The claim against the Assurance Fund must be brought within a period of six (6) years
from the time the right to bring such action first occurred.[75]
6. Criminal case
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6.1 Falsification
Forgery is a crime defined and penalized under Chapter I, Title IV, Book II of the Revised
Penal Code which is Crimes Against Public Interest. Crimes categorized under this title
are those involving fraud, deceit and falsity against the public at large. Falsification is
the term applied by the Code for forgery of documents, whether it is a public, private or
commercial document, although the Code did not specifically provide the definition of
each.
A deed having been acknowledged before a Notary Public is considered a public
document and an unnotarized deed is considered a private document.
Article 171 of the Revised Penal Code punishes falsification of documents committed by
a public officer taking advantage of his official position while Article 172 of the same
Code punishes falsification committed by a private individual and the use of such
falsified document to the damage of a third party or with the intent to cause such
damage.
Falsification of deeds, power of attorneys or other instruments affecting real properties
is punishable under Art. 171 or Art. 172 of the RPC if committed by a public officer or a
private individual, respectively. It should be noted however, that with respect to private
individuals, based from the reading of the said provisions, damage to third party or
intent to cause such damage is not an element of the crime of falsification of public or
commercial documents, whereas the same is material when it comes to private
documents.
Stated differently, falsification in Article 171 by public officers, whether the document is
private, public or commercial, and falsification in the first paragraph of Article 172 by
private individuals which pertains to public or commercial documents, are committed
by the mere performance of any of the acts specified therein (acts of falsification
enumerated in Article 171); while falsification in the second paragraph of Article 172 by
private individuals which pertains to private documents, is committed by the
performance of the acts of falsification enumerated in Article 171 coupled with the
damage to the third party or with intent to cause such damage even without actual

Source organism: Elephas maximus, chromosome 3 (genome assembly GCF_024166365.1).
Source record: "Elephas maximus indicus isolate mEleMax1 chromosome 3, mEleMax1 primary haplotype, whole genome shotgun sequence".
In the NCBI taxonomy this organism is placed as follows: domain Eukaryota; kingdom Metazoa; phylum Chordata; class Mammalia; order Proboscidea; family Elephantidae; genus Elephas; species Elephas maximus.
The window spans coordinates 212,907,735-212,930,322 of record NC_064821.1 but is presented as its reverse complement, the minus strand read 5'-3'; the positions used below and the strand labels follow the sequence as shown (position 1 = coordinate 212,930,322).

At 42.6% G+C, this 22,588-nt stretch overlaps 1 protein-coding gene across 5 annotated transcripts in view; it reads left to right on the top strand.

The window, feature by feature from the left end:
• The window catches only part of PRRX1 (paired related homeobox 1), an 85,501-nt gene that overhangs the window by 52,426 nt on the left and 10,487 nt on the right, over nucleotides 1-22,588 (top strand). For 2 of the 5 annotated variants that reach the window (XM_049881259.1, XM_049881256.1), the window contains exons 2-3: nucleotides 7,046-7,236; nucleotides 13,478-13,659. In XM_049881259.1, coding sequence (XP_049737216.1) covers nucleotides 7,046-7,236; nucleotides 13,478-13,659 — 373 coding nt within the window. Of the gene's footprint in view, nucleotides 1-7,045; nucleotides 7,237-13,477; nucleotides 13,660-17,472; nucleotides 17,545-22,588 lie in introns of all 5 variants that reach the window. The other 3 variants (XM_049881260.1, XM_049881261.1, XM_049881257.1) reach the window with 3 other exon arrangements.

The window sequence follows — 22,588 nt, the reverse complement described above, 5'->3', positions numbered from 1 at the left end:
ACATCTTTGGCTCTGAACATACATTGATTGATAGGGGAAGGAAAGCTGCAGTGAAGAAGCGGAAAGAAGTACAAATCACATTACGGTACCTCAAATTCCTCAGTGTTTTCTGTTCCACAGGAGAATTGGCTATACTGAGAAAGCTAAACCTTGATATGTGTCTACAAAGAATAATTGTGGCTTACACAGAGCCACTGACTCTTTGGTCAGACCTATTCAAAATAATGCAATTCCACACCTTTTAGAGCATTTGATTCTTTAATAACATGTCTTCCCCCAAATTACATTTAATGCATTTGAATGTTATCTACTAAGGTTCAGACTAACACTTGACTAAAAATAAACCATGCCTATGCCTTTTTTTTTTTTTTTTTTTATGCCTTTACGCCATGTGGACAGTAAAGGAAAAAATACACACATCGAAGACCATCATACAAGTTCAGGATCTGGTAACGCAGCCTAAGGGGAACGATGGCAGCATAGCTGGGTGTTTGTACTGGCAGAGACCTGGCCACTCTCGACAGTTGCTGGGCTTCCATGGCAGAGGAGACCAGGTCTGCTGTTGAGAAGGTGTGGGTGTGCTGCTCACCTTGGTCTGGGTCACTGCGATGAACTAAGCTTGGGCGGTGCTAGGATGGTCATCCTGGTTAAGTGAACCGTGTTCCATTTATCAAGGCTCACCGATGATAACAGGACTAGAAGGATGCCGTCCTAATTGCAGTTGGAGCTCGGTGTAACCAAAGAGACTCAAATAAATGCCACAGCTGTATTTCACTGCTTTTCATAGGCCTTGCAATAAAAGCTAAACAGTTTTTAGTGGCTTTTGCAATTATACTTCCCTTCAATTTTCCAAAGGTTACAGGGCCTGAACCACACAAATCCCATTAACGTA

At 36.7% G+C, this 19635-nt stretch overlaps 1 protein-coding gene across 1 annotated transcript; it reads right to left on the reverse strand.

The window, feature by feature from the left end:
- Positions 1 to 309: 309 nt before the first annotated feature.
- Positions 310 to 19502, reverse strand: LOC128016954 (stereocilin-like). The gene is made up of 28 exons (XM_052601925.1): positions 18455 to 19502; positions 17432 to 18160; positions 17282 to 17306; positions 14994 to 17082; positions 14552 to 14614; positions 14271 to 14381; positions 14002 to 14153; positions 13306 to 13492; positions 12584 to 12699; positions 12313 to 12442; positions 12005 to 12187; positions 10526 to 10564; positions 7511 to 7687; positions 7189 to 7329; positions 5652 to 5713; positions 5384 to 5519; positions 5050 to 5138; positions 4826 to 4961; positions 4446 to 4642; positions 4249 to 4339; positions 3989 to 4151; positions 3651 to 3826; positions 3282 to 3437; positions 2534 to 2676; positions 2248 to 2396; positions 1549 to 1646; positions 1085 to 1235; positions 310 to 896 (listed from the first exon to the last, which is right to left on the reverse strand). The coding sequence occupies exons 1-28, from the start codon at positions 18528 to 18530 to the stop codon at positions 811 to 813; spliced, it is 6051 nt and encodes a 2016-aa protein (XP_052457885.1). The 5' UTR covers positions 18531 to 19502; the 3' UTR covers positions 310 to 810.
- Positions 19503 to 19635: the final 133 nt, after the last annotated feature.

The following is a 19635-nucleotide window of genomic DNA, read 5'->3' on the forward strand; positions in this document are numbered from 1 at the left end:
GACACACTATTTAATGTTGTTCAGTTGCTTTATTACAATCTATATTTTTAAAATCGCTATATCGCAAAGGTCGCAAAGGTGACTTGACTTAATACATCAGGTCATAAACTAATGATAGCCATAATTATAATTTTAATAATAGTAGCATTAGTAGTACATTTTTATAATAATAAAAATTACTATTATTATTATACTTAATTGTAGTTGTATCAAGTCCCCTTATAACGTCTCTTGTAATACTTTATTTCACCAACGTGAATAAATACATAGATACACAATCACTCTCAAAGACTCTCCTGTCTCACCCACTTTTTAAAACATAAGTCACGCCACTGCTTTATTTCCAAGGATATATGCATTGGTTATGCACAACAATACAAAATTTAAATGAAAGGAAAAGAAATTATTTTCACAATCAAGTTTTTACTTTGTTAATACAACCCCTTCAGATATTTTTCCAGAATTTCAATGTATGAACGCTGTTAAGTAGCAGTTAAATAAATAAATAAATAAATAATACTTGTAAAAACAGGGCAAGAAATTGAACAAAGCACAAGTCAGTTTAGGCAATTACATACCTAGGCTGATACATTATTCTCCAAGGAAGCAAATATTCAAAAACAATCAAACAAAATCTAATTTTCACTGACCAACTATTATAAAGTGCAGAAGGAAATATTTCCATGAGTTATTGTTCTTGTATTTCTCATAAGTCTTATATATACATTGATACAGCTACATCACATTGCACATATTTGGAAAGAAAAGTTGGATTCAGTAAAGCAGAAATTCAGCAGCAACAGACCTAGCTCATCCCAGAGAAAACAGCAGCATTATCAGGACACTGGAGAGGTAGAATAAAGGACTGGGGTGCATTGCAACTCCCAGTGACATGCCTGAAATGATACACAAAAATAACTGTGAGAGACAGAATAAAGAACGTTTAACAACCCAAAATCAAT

damage. The element of damage therefore is not necessary when the document
involved is a public or commercial document.
The rationale for the distinction is provided by the Court in the case ofPeople v.
Pacana[76], citing the December 23, 1885 decision of the Supreme Court of Spain, to
wit:
x x x[I]n the falsification of public or official documents, whether by public officials or
by private persons, it is unnecessary that there be present the idea of gain or the intent
to injure a third person, for the reason that, in contradiction to private documents, the
principal thing punished is the violation of the public faith and the destruction of the
truth as therein solemnly proclaimed.

Page | 13

Aside from actions to redeem the property, the true owner of the property or any
person aggrieved by reason of the alleged forgery may pursue a criminal action against
the wrongdoer and may file an information for Falsification of Public Document under
the RPC.
In Recebido v. People[77], while the petitioner admits that the deed of sale that was in
his possession is a forged document, he nonetheless, argues that the fact remains that
there is no proof that he authored such falsification or that the forgery was done under
his direction. In rejecting this claim and affirming his conviction for Falsification of Public
Document, the Court held that the petitioner was in possession of the forged deed of
sale which purports to sell the subject land from the private complainant to him and
given this factual backdrop, the petitioner is presumed to be the author of the forged
deed of sale, despite the absence of any direct evidence of his authorship of the
forgery. Since the petitioner is the only person who stood to benefit by the falsification
of the document found in his possession, it is presumed that he is the material author
of the falsification.
6.2 Estafa through falsification
When the offender commits on a public, official or commercial document any of the
acts of falsification enumerated in Article 171 of the RPC as a necessary means to
commit another crime like estafa, theft or malversation, the two crimes form a complex
crime. Under Article 48 of the Code, there are two classes of a complex crime. A
complex crime may refer to a single act which constitutes two or more grave or less
grave felonies, or to an offense as a necessary means for committing another.[78]
The falsification of a public, official, or commercial document may be a means of
committing estafa, because before the falsified document is actually utilized to defraud
another, the crime of falsification has already been consummated, damage or intent to
cause damage not being an element of the crime of falsification of public, official or
commercial document. In other words, the crime of falsification has already existed.